Sunday, May 14, 2017

But in the end, it's only a passing thing, this shadow.

Through the branches glance
The moon’s pale round glow of peace
Let my soul rise up

I have been walking through Common Prayer these mornings.

Every morning begins with a prayer to let my soul rise up
To greet Him as the sun rises
Glory to the Father, and to the Son and to the Holy Spirit
As it was in the beginning, is now and will be forever.

And  there is always a song.
Today was “The Servant Song”, and as always, YouTube provides a plethora of options. There are the usual sunsets and ocean vistas lyric powerpoints. And one with clips from Sister Moon and Brother Sun.
Will you let me be your servant
Let me be as Christ to you
Pray that I might have the grace
To let you be my servant too

But there was also one with clips from The Lord of the Rings.
Last night was the last night for the Coverdale family at 6902 E Fourth Street. Some of the stuff of homes has already been hauled across town to the waiting two-bedroom condo. And there are boxes of dishes wrapped in newspaper and the to donate piles are growing. And of course, because this is the Coverdale home, stacks and stacks of books are being sorted and ever-so-many-half-empty-photo-albums. 
We are pilgrims on the journey
We are brothers on the road
We are here to help each other
Walk the mile and bear the load

The heat of day had dissipated and the night air was fresh under a just-waning moon. We all bounced up and down in the bouncy black patio chairs by the double-bowl fountain. And the stories flowed a bit, of the climbing rope Scott got for his thirteenth birthday and how he and Tom would sneak over to the neighborhood school to rappel off the roof. And how on the back of the silverware drawer of the cupboard that Grandpa Eckberg made for mom and dad it is written that the wood came from the shutter of their 1815 house. There was a scary moment when Jenny realized that it was NOT dad creaking around in the backyard because he and mom were standing together at the end of the hallway so it must be a burglar. And dad chased him out through the squeaky gate.

I will hold the Christ light for you
In the night time of your fear
I will hold my hand out to you
Speak the peace you long to hear.
But mostly, it was a gentle night of Coverdaleness. The Mexican salad in Alene’s carved wooden  bowl. Homemade rolls covered with sesame seeds. Green beans and almonds. Grilled Portobello mushrooms and mozzarella cheese and basil. Zach chatting about his new job at University Medical Center’s intensive care unit. Jenny giving me her great idea of writing a haiku of gratefulness each morning. Scott spending the day with Uncle Jim helping him with his money management. Mom actually sitting at the end of the table, drinking iced tea, and not in the kitchen sticking dishes into the washer.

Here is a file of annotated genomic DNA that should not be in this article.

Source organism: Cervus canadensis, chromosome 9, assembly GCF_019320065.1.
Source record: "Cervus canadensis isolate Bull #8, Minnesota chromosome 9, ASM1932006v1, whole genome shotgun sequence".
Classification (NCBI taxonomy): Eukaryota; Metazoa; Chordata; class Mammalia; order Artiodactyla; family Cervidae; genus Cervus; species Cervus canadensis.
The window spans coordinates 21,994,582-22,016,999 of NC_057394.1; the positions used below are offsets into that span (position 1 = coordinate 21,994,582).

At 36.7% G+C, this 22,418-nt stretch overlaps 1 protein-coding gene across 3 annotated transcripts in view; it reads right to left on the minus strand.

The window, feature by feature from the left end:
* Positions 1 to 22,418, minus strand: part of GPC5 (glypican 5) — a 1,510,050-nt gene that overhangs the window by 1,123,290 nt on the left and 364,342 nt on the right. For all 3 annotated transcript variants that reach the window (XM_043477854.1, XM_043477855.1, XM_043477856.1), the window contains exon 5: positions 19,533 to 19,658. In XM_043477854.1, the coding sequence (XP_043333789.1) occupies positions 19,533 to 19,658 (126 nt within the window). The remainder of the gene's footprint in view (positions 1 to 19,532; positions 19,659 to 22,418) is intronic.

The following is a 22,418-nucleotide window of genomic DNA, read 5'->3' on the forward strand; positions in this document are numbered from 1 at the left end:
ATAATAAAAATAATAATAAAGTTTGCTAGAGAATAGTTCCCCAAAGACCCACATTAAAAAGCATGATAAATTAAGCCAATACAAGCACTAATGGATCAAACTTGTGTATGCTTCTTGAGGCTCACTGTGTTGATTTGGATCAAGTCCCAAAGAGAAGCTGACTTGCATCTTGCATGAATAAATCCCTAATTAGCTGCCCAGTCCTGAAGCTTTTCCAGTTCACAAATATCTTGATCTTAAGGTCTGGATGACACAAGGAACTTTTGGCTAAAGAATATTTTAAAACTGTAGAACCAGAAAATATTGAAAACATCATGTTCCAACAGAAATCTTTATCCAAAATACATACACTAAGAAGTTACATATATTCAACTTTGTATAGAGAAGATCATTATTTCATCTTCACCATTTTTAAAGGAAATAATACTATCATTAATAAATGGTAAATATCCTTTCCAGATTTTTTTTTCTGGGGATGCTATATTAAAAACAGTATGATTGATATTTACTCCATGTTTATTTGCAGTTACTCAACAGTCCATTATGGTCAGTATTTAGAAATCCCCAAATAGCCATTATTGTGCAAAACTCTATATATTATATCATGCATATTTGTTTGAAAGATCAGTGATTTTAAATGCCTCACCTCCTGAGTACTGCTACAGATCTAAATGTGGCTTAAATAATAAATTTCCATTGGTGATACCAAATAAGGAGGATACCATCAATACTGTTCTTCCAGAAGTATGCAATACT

I will weep when you are weeping
When you laugh, I’ll laugh with you
I will share your joy and sorrow
Till we’ve seen this journey through.
One of the Coverdale things is that we spent a lot of time traveling together, mostly in a blue Chrysler station wagon back and forth and around these united states playing the license plate game and spelling out GHOST, but also in an orange VW van through Belgium and Holland and Switzerland and Italy and France and Spain, and we stayed in a lot of pensiones and Motel 6 motels and even more KOA campsites and for a couple of years I read the entire Lord of the Rings trilogy out loud.
And sometimes I am pretty stubborn and quick to make a decision. And when I brought home a used dog with a crazy smile to hang out with my dad, I announced that her name was Samwise Gamgee. Because old Samwise Gamgee pretty much sums up my feelings about my family. Old Samwise who couldn’t carry the unnamed burden, but he sure could carry Mr. Frodo up that last dark cliff of Mt. Doom.
All of the sideways cracks about hitching up your britches and stopping your bellyaching is just part of the Coverdale story. The real story is that my family is really about serving. We all know that my dad’s first words whenever he answered the telephone were, “How can I help you?” Without a shadow of resentment, he was filled with a deep quiet joy at yet another opportunity to be like his Jesus. And it doesn’t really matter where or what, if it was hauling shoes and haircuts to orphans in Tijuana or sitting through endless doctor visits with our Vietnamese boat family or sticking on long strips of labels onto missionary newsletters, this was our true legacy that will not end when we all drive away from the oleander-bushed pink brick house at the end of the cul-de-sac. Not the gold-gilt Mama Gert mirrors or Papa’s sturdy oak chairs, but the lived out look of what it means to be as Christ.
When we sing to God in heaven
We shall find such harmony
Born to all we’ve known together
Of Christ’s love and agony

Thank you daddy. Thank you momma.